Talk:Roots of a quadratic function

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obscure algorithm ?

I don't like being pushed to use obscure (but more stable) algorithm over algorithm everyone instantly recognises. Said that, I could live with it. But I want to point that:

  • - link for "What Every Scientist Should Know About Floating-Point Arithmetic" is dead;
  • - one can google for it, but formatting is different, so how to find what "page 9" actually is?
  • - quoted in the text, "Suggested by Middlebrook (D-OA), a better numerical method: to define two parameters q=sqr(ac)/b (...)" naturally fails over if a>0 and c<0.

"do it better" ?

I clearly see come some of programs (Ada, and some marked as "translation of Ada") use (b^2-4ac)/2*a, there correct way is (b^2-4ac)/(2*a). I wonder why noone spotted this earlier!

Forsythe, Michael Malcolm and Cleve Moler suggest to try it on a=1, b=-105, c=1, but Ada sample code uses -10e5, which is indeed -1e6 (-106), if I was not wrong since I knew the "e" notation... --ShinTakezou 21:24, 22 June 2009 (UTC)

Basically all the test cases had a = 1, :-) So I added some test cases especially where a ≠ 1, hence 2*a ≠ 2/a.... NevilleDNZ 14:28, 16 September 2010 (UTC)

In the example above (2nd line) (-106) isn't the same as -1e6. The former is -1,000,000 and the latter is +1,000,000. --Gerard Schildberger 18:11, 25 June 2011 (UTC)
Other way round surely: will always be positive when n is even. --Laurie Alvey 10:45, 19 May 2015 (UTC)
Nope. -1e6 = -1000000. And -10^6=-1000000 as well, except in some insane languages. Eoraptor (talk) 17:35, 13 August 2020 (UTC)
It all depends if the infix (negative) operator has more or less priority then the exponent operator.     -- Gerard Schildberger (talk) 09:14, 13 November 2020 (UTC)
See:   Exponentiation with infix operators in (or operating on) the base.

J example

Dumontier, hope you don't mind me replacing your example code. I understood that you were trying to illustrate the generality of p. however your example used a quadratic, that had already been shown above. If you were trying to illustrate some other point I apologise! --Tikkanz 23:14, 14 October 2009 (UTC)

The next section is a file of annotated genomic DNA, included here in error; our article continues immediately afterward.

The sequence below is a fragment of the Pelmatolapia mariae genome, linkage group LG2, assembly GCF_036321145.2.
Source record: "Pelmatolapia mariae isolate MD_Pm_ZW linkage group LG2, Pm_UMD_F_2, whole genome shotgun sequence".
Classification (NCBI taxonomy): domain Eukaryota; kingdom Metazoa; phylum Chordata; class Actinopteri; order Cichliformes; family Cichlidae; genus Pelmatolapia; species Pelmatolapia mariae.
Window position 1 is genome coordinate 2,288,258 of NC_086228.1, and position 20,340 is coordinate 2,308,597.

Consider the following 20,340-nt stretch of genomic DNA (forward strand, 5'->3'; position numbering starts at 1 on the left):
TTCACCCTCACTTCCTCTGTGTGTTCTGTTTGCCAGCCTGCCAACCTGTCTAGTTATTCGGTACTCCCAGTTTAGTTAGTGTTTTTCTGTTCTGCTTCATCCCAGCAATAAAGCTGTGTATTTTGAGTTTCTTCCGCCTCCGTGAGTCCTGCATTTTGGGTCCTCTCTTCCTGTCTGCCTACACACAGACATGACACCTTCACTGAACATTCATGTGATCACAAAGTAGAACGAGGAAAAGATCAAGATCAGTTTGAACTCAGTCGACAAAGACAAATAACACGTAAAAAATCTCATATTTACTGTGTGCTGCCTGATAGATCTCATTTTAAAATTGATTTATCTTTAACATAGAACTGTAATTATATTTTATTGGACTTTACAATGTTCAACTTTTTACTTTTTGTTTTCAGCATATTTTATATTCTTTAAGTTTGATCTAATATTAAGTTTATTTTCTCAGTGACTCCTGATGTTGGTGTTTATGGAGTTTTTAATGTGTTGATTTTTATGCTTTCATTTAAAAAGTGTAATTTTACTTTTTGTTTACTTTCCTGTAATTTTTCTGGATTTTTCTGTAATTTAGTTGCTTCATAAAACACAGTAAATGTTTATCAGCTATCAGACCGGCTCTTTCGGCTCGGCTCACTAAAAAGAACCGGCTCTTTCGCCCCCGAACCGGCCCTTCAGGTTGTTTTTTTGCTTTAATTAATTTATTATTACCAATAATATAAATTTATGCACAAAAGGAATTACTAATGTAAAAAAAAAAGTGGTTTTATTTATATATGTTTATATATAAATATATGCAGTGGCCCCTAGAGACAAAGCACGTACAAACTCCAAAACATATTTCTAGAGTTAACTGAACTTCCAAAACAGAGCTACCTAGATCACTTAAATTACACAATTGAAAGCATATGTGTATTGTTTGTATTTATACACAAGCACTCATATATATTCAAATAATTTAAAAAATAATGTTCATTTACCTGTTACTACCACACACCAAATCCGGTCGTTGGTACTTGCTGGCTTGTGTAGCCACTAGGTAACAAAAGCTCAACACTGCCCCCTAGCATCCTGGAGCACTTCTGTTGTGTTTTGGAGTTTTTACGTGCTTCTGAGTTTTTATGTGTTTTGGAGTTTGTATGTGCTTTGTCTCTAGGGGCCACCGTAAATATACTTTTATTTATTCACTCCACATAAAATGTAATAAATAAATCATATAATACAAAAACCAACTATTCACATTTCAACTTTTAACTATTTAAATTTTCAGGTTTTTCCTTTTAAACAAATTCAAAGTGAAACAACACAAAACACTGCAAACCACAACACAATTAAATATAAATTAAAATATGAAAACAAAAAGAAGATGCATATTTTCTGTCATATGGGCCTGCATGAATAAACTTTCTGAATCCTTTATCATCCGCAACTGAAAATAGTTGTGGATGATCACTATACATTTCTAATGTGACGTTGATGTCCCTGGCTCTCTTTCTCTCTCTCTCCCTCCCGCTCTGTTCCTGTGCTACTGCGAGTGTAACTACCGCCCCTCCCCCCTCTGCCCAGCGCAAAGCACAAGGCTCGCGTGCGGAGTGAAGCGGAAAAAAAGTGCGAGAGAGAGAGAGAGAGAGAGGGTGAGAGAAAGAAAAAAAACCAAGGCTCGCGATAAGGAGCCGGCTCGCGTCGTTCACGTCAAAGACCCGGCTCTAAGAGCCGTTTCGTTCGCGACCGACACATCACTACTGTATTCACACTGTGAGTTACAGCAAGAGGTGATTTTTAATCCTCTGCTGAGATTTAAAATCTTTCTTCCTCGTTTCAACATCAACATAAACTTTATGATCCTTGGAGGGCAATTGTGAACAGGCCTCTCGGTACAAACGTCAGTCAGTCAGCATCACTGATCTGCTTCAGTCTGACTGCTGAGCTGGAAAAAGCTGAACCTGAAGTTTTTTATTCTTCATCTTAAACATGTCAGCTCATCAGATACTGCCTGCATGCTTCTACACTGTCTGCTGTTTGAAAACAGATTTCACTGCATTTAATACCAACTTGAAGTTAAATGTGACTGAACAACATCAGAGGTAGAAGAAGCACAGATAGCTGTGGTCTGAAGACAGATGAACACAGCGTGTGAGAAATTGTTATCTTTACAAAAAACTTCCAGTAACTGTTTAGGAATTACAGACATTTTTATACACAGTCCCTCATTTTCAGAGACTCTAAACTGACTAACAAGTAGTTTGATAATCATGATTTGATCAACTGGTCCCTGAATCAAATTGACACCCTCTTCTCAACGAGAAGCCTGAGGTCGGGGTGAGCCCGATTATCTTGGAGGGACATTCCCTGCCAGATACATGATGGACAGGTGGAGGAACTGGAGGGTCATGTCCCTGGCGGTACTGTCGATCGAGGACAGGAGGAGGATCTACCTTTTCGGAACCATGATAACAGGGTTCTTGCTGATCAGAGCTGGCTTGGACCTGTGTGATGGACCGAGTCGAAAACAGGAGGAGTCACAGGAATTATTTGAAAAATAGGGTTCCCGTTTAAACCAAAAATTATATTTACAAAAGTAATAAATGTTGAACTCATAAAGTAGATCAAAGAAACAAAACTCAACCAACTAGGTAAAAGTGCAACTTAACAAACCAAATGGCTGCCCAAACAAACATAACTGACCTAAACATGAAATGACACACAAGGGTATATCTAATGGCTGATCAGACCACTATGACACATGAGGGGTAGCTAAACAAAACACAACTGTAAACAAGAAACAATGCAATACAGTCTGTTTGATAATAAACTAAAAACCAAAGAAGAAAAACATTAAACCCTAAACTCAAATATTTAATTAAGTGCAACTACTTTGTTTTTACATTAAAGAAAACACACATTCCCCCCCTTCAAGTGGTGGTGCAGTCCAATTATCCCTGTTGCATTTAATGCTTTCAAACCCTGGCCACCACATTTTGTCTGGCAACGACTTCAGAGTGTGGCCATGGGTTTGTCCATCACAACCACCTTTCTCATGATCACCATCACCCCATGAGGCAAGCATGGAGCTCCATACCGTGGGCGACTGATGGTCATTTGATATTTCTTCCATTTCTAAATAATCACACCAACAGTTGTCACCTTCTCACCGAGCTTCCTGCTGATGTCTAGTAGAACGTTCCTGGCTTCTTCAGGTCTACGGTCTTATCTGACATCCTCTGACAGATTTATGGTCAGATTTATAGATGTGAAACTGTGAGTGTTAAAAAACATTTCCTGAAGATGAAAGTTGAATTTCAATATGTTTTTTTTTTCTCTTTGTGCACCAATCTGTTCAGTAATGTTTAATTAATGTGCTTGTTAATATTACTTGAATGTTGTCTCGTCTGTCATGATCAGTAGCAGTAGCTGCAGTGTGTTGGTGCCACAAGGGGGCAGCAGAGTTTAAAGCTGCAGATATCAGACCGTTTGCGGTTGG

C examples

I just provided a (more) correct C version, and am now tempted to remove other C examples, because the task specifically mentioned the shortcoming of the naive method, yet they went on that route anyway. Opinions? --Ledrug 09:08, 25 June 2011 (UTC)

Wait, what? The existing C and C++ code gives 10^20 and 10^-20 as roots to equation x^2 - 10^-20 x + 1 == 0? What the? --Ledrug 09:22, 25 June 2011 (UTC)

Eh never mind that, and sorry about making a mess on the incorrect tags--I need sleep... --Ledrug 09:40, 25 June 2011 (UTC)

Clojure example

Why are there 4 functions for clojure?

What I mean is that all of that can be simplified into: <lang clojure>(defn quadratic

 "Compute the roots of a quadratic in the form ax^2 + bx + c = 0
  Returns any of nil, a float, or a vector."
 [a b c]
 (let [sq-d (Math/sqrt (- (* b b) (* 4 a c)))
       f    #(/ (% b sq-d) (* 2 a))]
      (neg? sq-d)  nil
      (zero? sq-d) (f +)
      (pos? sq-d)  [(f +) (f -)]
      :else nil))) ; maybe our number ended up as NaN</lang>

I find it ridiculous to have that much verbiage on 1 example.